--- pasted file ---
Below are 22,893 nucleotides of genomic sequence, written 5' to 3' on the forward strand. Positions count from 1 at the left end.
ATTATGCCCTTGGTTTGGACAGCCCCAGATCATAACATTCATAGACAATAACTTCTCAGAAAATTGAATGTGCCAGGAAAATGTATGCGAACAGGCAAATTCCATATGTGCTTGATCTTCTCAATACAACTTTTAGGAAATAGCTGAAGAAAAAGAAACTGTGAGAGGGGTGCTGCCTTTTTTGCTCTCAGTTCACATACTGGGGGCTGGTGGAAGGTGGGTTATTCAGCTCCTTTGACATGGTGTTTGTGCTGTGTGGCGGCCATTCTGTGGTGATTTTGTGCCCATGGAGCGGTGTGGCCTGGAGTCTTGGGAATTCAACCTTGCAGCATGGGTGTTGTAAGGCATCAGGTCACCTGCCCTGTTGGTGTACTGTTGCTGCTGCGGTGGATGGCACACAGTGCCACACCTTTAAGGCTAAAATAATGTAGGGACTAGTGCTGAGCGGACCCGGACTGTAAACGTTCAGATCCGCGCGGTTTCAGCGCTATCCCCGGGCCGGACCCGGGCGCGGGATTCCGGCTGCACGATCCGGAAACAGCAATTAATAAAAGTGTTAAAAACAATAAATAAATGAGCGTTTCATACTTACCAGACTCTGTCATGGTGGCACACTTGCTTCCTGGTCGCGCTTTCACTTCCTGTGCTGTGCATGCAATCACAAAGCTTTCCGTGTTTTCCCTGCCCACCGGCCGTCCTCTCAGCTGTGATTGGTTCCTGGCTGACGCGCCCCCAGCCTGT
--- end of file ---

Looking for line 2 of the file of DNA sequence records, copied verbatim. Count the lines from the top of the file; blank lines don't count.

ATTATGCCCTTGGTTTGGACAGCCCCAGATCATAACATTCATAGACAATAACTTCTCAGAAAATTGAATGTGCCAGGAAAATGTATGCGAACAGGCAAATTCCATATGTGCTTGATCTTCTCAATACAACTTTTAGGAAATAGCTGAAGAAAAAGAAACTGTGAGAGGGGTGCTGCCTTTTTTGCTCTCAGTTCACATACTGGGGGCTGGTGGAAGGTGGGTTATTCAGCTCCTTTGACATGGTGTTTGTGCTGTGTGGCGGCCATTCTGTGGTGATTTTGTGCCCATGGAGCGGTGTGGCCTGGAGTCTTGGGAATTCAACCTTGCAGCATGGGTGTTGTAAGGCATCAGGTCACCTGCCCTGTTGGTGTACTGTTGCTGCTGCGGTGGATGGCACACAGTGCCACACCTTTAAGGCTAAAATAATGTAGGGACTAGTGCTGAGCGGACCCGGACTGTAAACGTTCAGATCCGCGCGGTTTCAGCGCTATCCCCGGGCCGGACCCGGGCGCGGGATTCCGGCTGCACGATCCGGAAACAGCAATTAATAAAAGTGTTAAAAACAATAAATAAATGAGCGTTTCATACTTACCAGACTCTGTCATGGTGGCACACTTGCTTCCTGGTCGCGCTTTCACTTCCTGTGCTGTGCATGCAATCACAAAGCTTTCCGTGTTTTCCCTGCCCACCGGCCGTCCTCTCAGCTGTGATTGGTTCCTGGCTGACGCGCCCCCAGCCTGT